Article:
Mushroom-seekers in Japan jealously guarded the places where they grew up and kept them secret. In order to delimit their areas of the forest, the binders made marks in the trees. The known areas of growth of the Maitake were called “Treasure Islands” and where they were was a carefully concealed secret. Many gatherers kept this secret for life and only revealed it in the will so that the eldest son could find his “way to the treasure”.
Legend has it that those who found it the first time had to dance for joy (hence the name of dancing mushroom), while another story has it that the name is due to the impression of a swarm of dancing butterflies given by overlapping fruit bodies. In the East it is also used for the healing properties that it seems to possess and in particular for some substances able to stimulate the immune system; studies and experiments are underway to verify its antitumor properties. It is a mushroom much sought after by its numerous and loyal admirers for its beauty combined with an excellent yield.
Historically it has been used as an adaptogen tonic, to promote the general health and well-being conditions; in fact, in Japan it was used as a tonic to increase vitality, stimulate the immune system and used in the prevention of degenerative diseases, but was also considered useful in the treatment of metabolic problems. Recent scientific studies have focused mainly on its effects in degenerative diseases. The Maitake has 2 main fields of action: the immune and metabolic areas.
Maitake is rich in minerals (potassium, calcium, and magnesium), various vitamins (B2, D2 and Niacin), fibers and amino acids. The active constituent that enhances and enhances immune activity has been identified in the late eighties, it is a compound wrapped in a beta-glucan polysaccharide protein, a compound sometimes found in mushrooms of the order Polyporales.
Cancer prevention is one of the most commonly used uses for the extract of this fungus; Cell experiments show that Maitake induces apoptosis and inhibits metastasis. In vitro experiments revealed that Maitake inhibits the growth of various types of cancer cells.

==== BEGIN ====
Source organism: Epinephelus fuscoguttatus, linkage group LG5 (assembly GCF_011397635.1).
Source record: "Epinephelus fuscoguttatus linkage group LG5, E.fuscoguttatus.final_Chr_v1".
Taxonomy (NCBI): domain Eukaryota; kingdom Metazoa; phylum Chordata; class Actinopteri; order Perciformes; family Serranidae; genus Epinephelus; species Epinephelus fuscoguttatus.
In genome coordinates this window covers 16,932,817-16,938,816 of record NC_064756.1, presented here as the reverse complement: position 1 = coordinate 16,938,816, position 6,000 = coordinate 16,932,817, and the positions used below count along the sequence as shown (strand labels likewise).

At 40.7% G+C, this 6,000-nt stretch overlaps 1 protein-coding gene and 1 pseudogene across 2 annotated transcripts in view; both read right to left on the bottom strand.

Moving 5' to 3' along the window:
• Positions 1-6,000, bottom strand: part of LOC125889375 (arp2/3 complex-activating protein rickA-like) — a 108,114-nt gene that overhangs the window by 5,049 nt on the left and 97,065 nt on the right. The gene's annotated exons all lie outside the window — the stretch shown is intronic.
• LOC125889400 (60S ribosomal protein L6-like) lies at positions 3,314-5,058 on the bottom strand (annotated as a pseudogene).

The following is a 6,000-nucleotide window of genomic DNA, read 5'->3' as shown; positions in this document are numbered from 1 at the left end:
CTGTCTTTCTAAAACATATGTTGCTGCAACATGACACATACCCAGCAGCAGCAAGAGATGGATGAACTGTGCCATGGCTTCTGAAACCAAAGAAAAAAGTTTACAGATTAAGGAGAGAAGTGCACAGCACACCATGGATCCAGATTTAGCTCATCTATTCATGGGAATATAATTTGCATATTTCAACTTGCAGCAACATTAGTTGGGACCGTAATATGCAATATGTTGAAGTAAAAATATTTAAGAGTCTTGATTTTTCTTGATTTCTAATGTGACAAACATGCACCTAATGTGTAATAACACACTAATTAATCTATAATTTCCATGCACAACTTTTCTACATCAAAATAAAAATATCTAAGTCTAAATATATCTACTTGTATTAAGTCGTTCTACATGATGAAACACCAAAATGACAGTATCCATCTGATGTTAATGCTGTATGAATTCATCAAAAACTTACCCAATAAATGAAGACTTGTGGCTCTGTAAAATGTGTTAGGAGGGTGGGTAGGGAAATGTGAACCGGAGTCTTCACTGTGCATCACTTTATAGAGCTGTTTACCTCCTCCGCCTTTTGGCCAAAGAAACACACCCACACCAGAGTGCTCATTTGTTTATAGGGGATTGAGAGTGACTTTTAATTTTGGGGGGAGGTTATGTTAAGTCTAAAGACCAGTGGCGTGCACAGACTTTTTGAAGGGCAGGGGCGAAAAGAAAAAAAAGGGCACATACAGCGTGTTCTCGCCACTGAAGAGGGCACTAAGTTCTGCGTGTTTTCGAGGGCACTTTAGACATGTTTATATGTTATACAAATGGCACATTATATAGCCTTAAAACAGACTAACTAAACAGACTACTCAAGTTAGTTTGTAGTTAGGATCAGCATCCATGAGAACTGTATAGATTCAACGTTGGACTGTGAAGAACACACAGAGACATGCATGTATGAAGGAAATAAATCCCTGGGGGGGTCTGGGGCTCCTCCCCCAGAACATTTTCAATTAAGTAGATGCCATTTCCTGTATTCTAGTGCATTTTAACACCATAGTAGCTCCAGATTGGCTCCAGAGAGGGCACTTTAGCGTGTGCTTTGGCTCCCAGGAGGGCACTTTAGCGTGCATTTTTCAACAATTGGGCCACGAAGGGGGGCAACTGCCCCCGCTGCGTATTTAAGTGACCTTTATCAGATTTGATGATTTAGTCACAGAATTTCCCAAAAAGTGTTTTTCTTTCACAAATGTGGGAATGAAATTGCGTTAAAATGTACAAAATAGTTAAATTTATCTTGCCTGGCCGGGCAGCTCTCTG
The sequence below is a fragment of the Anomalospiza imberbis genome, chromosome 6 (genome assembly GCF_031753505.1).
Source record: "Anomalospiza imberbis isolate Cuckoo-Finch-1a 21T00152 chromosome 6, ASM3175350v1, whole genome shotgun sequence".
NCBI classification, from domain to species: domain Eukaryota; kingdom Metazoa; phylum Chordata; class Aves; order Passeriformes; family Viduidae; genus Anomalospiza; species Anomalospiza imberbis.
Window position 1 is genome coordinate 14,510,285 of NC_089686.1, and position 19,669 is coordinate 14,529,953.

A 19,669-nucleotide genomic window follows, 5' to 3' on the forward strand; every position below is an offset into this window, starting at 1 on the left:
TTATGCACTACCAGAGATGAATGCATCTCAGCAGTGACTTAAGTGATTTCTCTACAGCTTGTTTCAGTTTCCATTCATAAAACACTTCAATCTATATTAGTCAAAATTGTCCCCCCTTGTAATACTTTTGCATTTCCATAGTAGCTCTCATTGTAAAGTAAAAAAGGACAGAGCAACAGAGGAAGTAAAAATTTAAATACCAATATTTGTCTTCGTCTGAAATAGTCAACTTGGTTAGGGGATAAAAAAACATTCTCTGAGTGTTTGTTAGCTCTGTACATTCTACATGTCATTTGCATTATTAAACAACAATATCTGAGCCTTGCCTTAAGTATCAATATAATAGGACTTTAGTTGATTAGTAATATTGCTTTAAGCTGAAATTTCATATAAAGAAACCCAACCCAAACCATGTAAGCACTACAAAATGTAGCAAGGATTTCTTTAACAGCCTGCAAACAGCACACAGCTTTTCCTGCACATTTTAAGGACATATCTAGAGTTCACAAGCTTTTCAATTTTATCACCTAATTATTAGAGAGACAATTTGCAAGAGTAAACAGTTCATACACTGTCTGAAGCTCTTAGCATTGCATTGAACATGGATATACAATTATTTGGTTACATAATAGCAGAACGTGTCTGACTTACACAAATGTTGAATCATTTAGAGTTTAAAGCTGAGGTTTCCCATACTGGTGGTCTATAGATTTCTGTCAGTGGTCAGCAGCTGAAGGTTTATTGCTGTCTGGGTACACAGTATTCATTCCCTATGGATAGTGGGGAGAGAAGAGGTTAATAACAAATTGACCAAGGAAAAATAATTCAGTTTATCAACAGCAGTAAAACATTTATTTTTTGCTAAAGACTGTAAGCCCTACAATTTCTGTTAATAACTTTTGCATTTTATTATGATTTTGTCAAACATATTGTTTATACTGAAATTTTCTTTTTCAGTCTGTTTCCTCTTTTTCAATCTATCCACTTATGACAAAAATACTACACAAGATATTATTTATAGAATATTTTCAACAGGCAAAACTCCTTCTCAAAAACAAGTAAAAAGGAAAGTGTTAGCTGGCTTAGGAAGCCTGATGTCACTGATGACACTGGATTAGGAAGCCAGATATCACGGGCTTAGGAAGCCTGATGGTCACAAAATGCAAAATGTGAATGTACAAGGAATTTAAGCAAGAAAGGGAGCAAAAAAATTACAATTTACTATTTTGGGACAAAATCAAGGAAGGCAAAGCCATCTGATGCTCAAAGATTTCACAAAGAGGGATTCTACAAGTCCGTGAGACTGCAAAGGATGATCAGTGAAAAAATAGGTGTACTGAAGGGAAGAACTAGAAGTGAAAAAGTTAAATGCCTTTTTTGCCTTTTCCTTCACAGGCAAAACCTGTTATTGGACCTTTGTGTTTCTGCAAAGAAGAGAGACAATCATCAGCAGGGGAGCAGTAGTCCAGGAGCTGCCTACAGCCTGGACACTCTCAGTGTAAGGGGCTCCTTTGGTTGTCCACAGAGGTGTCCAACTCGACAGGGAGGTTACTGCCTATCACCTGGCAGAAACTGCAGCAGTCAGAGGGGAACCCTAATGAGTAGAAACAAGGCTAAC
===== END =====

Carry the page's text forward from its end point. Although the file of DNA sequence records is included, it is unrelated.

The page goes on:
Many researchers have indicated that the fungus has the ability to regulate blood pressure, blood glucose, insulin, blood plasma serum and the concentration of lipids in the liver, cholesterol, triglycerides, and phospholipids, and which can be useful for obtaining weight loss or in insulin resistance situations; much research shows that the culinary use of Maitake has a hypoglycemic effect on blood sugar, due to the fact that naturally the fungus contains the alpha glycosidase inhibitor.

Preparation Mode –
The Maitake is a slightly appreciated mushroom, especially for preservation in oil; it is advisable to collect and consume only very young specimens; you can eat it fried but it has an excellent yield for preservation in oil.
In the consumption of this fungus we must be careful because, according to rumors, the species in question has triggered allergic reactions in some individuals. Therefore prudence is advised.

Guido Bissanti

Sources
– Wikipedia, the free encyclopedia.
– Cetto B., 2008. Real mushrooms, Saturnia, Trento.
– Pignatti S., 1982. Flora of Italy, Edagricole, Bologna.
– Conti F., Abbate G., Alessandrini A., Blasi C. (edited by), 2005. An annotated checklist of the Italian vascular flora, Palombi Editore.

Warning: Pharmaceutical applications and alimurgical uses are indicated for informational purposes only and do not in any way represent a medical prescription; there is therefore no liability for their use for curative, aesthetic or food purposes.